Layoffs breach the social contract between the firm and its professionals and staff, meaning they fall disproportionately on associates, business professionals, and staff and plant enduring memories not just in the minds of the targets but across the market.

Probably the most enduring one is the current shortage of senior associates and junior partners — a lost cohort — which has created a scramble among firms to fill those very necessary ranks. The moral may be obvious but bears stating in these stressful times: As best as you can, assess both the short- and long-term effects of your actions.

Now, to what we strongly recommend: Across-the-board reductions in compensation and freezing all partner draws.

Janet Stanton

Freezing partner draws should be easy: First, a draw comes from anticipated profit, and who knows what that number will look like by year-end. Second, we find it challenging to justify how a responsible manager could pay out cash on hand for what is essentially a privilege of being an equity partner. Yes, partnership agreements and other contracts may specify which partners are entitled to what share or percentage of profit, but if you can’t forecast that number with any confidence, it seems flatly imprudent to part with the cash now.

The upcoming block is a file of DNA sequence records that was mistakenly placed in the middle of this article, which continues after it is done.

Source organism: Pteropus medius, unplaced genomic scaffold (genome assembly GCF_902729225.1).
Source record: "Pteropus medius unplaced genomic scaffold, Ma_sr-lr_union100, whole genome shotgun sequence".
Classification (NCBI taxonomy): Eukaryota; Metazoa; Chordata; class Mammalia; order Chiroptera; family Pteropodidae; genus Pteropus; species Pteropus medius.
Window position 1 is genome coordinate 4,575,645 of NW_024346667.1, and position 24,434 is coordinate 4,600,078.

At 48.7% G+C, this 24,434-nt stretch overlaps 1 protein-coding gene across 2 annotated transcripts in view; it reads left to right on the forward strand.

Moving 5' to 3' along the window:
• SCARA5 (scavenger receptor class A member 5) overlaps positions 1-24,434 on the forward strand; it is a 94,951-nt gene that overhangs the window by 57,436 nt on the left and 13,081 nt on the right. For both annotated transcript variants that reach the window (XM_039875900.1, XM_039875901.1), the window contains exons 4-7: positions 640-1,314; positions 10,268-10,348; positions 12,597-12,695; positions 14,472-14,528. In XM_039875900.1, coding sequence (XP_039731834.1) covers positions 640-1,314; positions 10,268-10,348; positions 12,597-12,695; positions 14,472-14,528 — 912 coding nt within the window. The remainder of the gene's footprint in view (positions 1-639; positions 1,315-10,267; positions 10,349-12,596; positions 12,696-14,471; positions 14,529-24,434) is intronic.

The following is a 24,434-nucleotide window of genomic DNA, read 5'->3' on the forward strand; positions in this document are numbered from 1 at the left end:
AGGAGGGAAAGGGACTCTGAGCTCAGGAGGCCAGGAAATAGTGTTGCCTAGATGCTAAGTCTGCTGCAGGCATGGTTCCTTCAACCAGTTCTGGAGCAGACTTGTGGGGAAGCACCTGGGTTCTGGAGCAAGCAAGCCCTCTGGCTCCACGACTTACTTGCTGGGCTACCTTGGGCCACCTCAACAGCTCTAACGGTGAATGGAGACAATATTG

But third and most important: At least as of about six weeks ago, equity partners in law firms were doing better financially than about 99% of their fellow Americans. Asking them to line up in solidarity shouldn’t be too hard an ask.

As for the reductions in compensation across the board: Yes, across the board — meaning imposed on everyone from senior partners to associates, business professionals, and your receptionists, but not a flat percentage across the board. Make it progressive such that most senior and well-compensated people take the largest haircut and the lowest-compensated take the smallest — ideally for the latter group, make it a token amount. (That’s not where the real money is to begin with.)

So, how you characterize the haircut in compensation: As a hard and fast amount, never to be recovered, or as a deferral? Unless you have a better crystal ball than anyone else from the Council of Economic Advisers on down, do not announce it’s a deferral. Immensely preferable to repay it later, as an unforeseen bonus, when humanity emerges from this tunnel and you’re firing on all cylinders again. Meanwhile, preserve your options.

A final thought: Amid the equal-opportunity virus itself to social distancing, hand-washing, wearing masks, and all the other drastically changed routines of our daily life, it’s important to remember that we are all in this together — this is larger than the ego of any one of us.

As law firms, as families and neighbors, as cities and a nation — it’s a time of shared sacrifice. People understand that and can and do want to rise to the occasion. We all long for meaning in what we’re going through. Shared sacrifice may not be the meaning we had in mind, but it will have to do for now. It is, full stop, our reality.

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